As you head farther north into Connemara you are in an area where I have been a number of times in the context of geological work, though the rocks of interest were not the spectacular formations you photographed on the coast, but less obvious more scrappy looking exposures of rock amid green landscapes and moors inland.

                    As you allude to throughout this splendid thread, as well as delights of landscape and historical places so much of the attraction and specialness of Ireland is the people. I'm so glad you had such great times in a country I have a considerable affection for.


                      Thank you for intense reading and all these marvellous comments.

                      The next day we made a short loop back to continue the WAW, where we had left it yesterday. So our first stop was at the Museum of Ceide Fields, where you can see and learn a lot about the Celtic settlements and the history of the turf fields in the area.


                      After visiting the inside of the museum, which you can discover with that link, wooden footpaths are guiding you through the fields to some finds of the historic settlements.

                      2017-05-20 11.47.06 by Ralf Plinta, auf Flickr

                      Next point on the route is Downpatricks Head, a rock you-have-to-take-pictures of.

                      2017-05-20 10.24.47 by Ralf Plinta, auf Flickr

                      Here is also a deep hole in the rock with a tunnel to the sea.

                      2017-05-20 10.19.49 by Ralf Plinta, auf Flickr
                      Lofoten '07 ...... Nordnorge '11


                        After a wonderful day heavy rain started. This is the reason, why i have no pictures from the rest of the day.

                        We met a friend of my sister, which told us that he is living near Sligo. He invited us for a late lunch in Shells Café in Strandhill, one of the first and most popular Surfer Hotspots in Ireland. Even in that weather and in early season some tough guys were out on their boards.
                        If you click on that link below you will find all information and a video giving you a perfect impression of the place.


                        Since the campside in Strandhill is near the airport we decided to head then further on to Rosses Point on the other side of the bay. Here is also a link to a video. Of course we had a pitch with seaview.


                        During our ride through Sligo we did not found a place which was so inviting that we would spend a bus ticket in the evening so we had a look at the pubs in Rosses Point, which were also recommended by my sister's friend. So we went to Harrys Bar, which was a very cozy place.


                        They had life music in the back room, where you had to pay an entrance fee. We were quite tired and did not know if we would stay the whole evening so we decided to stay in the front room of the pub and enjoy our pint and talk. When the concert started, the music from the back room was played over the speakers in the front room of the bar also. Ideal and not so loud. Later we realised that we had listened to something very special: Seamie O'Dowd and Kieran Quin, two Sligo based musicians. Watch and listen to the HQ videos:




                        Lofoten '07 ...... Nordnorge '11


                        • yvneac
                          yvneac commented
                          Editing a comment
                          .....and the show goes on.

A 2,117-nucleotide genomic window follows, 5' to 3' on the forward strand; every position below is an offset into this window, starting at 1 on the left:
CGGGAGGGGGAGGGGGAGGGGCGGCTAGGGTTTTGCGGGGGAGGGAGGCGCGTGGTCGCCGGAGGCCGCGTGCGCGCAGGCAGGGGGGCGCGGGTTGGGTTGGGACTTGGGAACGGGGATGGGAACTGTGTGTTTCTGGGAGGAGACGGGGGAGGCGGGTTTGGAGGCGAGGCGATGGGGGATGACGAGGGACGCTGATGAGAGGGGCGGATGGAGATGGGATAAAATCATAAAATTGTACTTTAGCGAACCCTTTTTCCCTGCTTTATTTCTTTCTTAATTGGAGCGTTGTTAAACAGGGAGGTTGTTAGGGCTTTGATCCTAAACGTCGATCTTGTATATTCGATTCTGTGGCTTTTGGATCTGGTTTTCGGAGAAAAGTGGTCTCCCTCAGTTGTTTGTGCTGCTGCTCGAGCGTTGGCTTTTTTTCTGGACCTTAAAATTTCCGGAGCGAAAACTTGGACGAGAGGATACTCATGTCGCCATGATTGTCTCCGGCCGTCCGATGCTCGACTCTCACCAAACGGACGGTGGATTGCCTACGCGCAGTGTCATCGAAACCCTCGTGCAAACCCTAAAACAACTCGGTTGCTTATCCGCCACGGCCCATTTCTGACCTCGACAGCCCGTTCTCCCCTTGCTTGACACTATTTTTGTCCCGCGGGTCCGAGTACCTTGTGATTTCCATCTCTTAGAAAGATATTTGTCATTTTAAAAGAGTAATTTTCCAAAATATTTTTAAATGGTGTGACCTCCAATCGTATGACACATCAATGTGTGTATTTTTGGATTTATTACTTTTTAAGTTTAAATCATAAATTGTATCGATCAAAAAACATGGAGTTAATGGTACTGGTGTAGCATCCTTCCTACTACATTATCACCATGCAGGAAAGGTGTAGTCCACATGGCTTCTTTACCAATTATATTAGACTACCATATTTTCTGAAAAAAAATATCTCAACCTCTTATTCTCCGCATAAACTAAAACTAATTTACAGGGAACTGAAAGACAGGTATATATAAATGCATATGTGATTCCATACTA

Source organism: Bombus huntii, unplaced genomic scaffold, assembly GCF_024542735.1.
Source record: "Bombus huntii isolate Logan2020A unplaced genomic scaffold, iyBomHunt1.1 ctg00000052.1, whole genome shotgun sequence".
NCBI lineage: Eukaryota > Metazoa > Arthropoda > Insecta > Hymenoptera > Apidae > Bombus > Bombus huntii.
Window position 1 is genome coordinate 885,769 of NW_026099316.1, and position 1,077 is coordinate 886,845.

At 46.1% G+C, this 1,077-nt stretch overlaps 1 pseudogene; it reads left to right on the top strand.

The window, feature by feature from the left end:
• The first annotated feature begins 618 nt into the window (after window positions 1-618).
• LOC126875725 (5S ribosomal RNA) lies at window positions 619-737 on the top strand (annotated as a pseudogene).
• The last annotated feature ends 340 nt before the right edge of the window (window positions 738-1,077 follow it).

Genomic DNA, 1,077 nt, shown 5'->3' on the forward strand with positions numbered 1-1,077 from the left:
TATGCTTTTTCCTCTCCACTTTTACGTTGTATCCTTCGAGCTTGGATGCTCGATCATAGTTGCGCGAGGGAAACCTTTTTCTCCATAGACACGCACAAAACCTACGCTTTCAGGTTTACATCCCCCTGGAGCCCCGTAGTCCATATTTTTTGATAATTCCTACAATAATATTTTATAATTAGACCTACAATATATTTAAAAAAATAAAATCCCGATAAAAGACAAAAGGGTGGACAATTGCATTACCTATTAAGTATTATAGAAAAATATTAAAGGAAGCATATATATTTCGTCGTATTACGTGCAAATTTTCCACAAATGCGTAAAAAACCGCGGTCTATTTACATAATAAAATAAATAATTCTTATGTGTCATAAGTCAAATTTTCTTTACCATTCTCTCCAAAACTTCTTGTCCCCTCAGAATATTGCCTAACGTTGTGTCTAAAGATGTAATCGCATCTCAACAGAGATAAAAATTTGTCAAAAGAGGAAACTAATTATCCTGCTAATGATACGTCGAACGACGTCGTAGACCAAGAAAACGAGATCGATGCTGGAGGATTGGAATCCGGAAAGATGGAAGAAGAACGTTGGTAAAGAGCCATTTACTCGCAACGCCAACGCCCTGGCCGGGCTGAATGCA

Thank you for the links to this reinterpreted traditional music.

                        Haven't been on here for a while and am only catching up with this thread now. Always great to see pics and read about places I know so well. Looking at someone else's pics can often be like seeing a familiar place for the first time,
                        Thanks for sharing Ralf.


                          How spectacularly square that Downpatricks Head is - as well as that hole and tunnel to the sea!

                          Almost like it was cut that way.
                          With best regards from Jan-Olav Storli

                          Administrator and Owner of CaptainsVoyage.
                          Main page:

                          Surround yourself with positive, ethical people who are committed to excellence.


                            Posting my jottings since last time! Ralf.
                            I've visited WB Yeats grave in County Sligo, but not much else around there.

                            Unsurprisingly I was captivated by that rock in #85/2, imagining sittting among the flowers on the grass and making a sedimentary log. Some of my former student groups would have enjoyed that, without any more effort expected than looking through binoculars from time to time to check on the finer layers. But then correlating with the hole in the ground and any other bits of exposed rock might be a bit more challenging!

                            Greatly enjoyed the links you found to those talented musicians. Especially liked “Eily's Garden”.


                              The next day we continued to head North on the Wild Atlantic Way. The next steps are difficult to remember, while i ask my wife since weeks to transfer her pictures of this area on her cloud, which she always forgets. But now i have to continue and will do it only with my pictures and fill up with some links. I hope you don't mind.

                              Our next stop was Mullaghmore Head where you can follow a wonderful panoramic road round the peninsula. The pittoresque castle is private property and it is not possible to get closer to it. But this is another magic place. Enjoy the panorama and the short video:


                              Further on the road is Killybegs. It was announced as an important fishing harbour and again we have to accept that today's fishing industry is not attractive anymore. Huge fences and halls, the fish is directly loaded on cooled trucks. No fish&chip booth along the road, most shops closed around noon. Maybe it was still too early in the season. So we had our lunch elsewhere.

                              Our next stop was at Sliagh Liag, where we parked our car in a small valley and did a steep walk up to an amazing viewpoint.

                              2017-05-21 14.13.04 by Ralf Plinta, auf Flickr

                              From this parking lot (where we also could have placed our car at this time of the season) you could even climb higher on a summit to have the full panoramic view.


                              But we prefered to stay there and walk the to another point we discovered on our way up there.

                              2017-05-21 14.18.51 HDR by Ralf Plinta, auf Flickr
                              Lofoten '07 ...... Nordnorge '11